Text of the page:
Anyways, we talked to other owners, the ever- incredible-Lugger Bob (who had previously spent a day on our boat, in our engine room), our friends at Emerald Harbor and some of their spouses for the evening.  It went too quickly. What incredible, smart, interesting and down-to-earth people.  It felt like talking with people we’d known our entire lives.  It’s all about a shared passion – these amazing world-traveling trawlers.  But I think it is also about a personality type that lives behind the boat owners – people who are curious, thoughtful, kind and not hung up on themselves.  I mean these are people that own boats that are valued from over $500K to many millions of dollars.  But that doesn’t matter.  These are real people who are open and wonderful.  It was amazing.  We can’t wait to go to the PAE 40th anniversary party in Dana Point in April.




Navigation System Upgrade

Navigation System Upgrade

It has been a while since I first started the demo work on Red Rover’s electronics.  I am just now posting the install/completion story, not that we just finished it up, but we have had our nose to the grindstone working to prepare for our trip to Alaska.  I am starting this story while having a cup of coffee in the pilothouse looking out over the marina in Ketchikan.  Looking back over the last week of coming up the west coast of Vancouver Island from Seattle, we appreciate the upgrade more than ever.  Our first outing with the upgrade six weeks ago was definitely information overload vs what we had before.  But now as me are getting a handle on what we can pull up when it is needed, we truly understand the value of the tool we’ve just brought on board.  The other reassuring thing that I am noticing (again) is how many of the commercial/charter ships in this harbor have Furuno equipment installed.  No kidding, at least 95% of what is mounted is Furuno.  Reassuring on the choice of manufacturers.

Once I had 90% of the old equipment removed, Brad with Emerald Harbor Marine had a fairly clean slate to start working.  He first set out to clean up the power runs and pull new power for all the new equipment.  He also tidied up the 120v power that was behind the dash.

I cannot say how impressed I am with the knowledge Brad has about boats.  I learned just an immense amount of things from the time spent working with him.
New power block for Red Rover’s audio system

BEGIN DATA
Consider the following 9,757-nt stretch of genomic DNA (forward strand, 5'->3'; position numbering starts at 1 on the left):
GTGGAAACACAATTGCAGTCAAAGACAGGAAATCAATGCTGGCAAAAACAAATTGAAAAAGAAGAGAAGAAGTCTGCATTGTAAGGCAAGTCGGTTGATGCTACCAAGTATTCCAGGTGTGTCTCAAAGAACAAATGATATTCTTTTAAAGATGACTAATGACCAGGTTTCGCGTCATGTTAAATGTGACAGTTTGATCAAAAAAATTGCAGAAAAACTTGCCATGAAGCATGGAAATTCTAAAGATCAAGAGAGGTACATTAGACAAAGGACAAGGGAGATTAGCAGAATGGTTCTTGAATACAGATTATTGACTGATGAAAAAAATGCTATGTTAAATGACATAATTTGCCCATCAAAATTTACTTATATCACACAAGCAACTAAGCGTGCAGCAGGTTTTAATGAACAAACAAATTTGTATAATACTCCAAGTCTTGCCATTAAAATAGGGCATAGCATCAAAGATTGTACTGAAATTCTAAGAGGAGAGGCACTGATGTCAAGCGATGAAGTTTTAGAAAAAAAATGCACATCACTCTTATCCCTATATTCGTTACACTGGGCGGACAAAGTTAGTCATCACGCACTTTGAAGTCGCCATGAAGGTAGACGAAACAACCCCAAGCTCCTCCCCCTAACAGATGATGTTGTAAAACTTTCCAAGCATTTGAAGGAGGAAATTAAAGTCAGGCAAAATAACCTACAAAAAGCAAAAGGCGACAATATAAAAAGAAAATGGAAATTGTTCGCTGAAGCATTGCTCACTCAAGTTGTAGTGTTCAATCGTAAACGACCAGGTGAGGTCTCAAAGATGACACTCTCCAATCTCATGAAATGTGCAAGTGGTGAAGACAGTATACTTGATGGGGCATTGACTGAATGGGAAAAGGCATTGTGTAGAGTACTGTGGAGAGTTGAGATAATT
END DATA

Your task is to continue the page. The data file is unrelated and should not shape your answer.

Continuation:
120v circuit all cleaned up.
NEMA 2000 Backbone going in.  The black NEMA cables to the right are what I used to install the Fusion audio system last year.  The two systems are completely separate.
I wanted to put the Xantrex inverter panel up on the upper dash so I needed to splice the cable, the only way to do so was cut and crimp 25 very small wires…
Audio power!
So many cables but really so many less than what was there…  and they are becoming so organized!
The power source for the 12kw radar and the AIS class B box mounted under the port side cabinetry
Zoe, holding down the fort.  She can’t wait for the electronics to be installed!
So many boxes, cables, parts and everything else!
The first vision of how it will look…  getting excited!
These are my .25″ black PVC test panels that I routered out to make sure all my patterns were correct.  Just a few slight adjustments were needed.
Do they fit?
Brad ad Scott with Emerald Harbor lit up the two TZT2 MFDs while I was at work…  what a pleasant surprise!
Really starting to understand what we are going to have…
Upper dash.
Flybridge dash just before I completely tore it apart…
All the old dash panels back at my shop.  I used each one to pattern new dash plywood panels.
Old panels next to the new oversized plywood rectangles blanks.  I affixed the old to the new and used a hand router to trace route new blanks.
Once the new blanks and the plastic laminate was glued up, each panel was put on the CNC router table and the holes for the equipment cut out.
I love my tools at work…
All dash panels – ready to go to Red Rover for install!
Test fit the panels – some needed just a little adjustments…
Ok, now we are getting somewhere!  Don’t mind a few fingerprints…
Are you done yet?  I want to go somewhere!
This VHF eventually made it’s way up to the flybridge as the white vhf up there was too much to handle.  A new IC-M602 when in it’s place for our main PH vhf.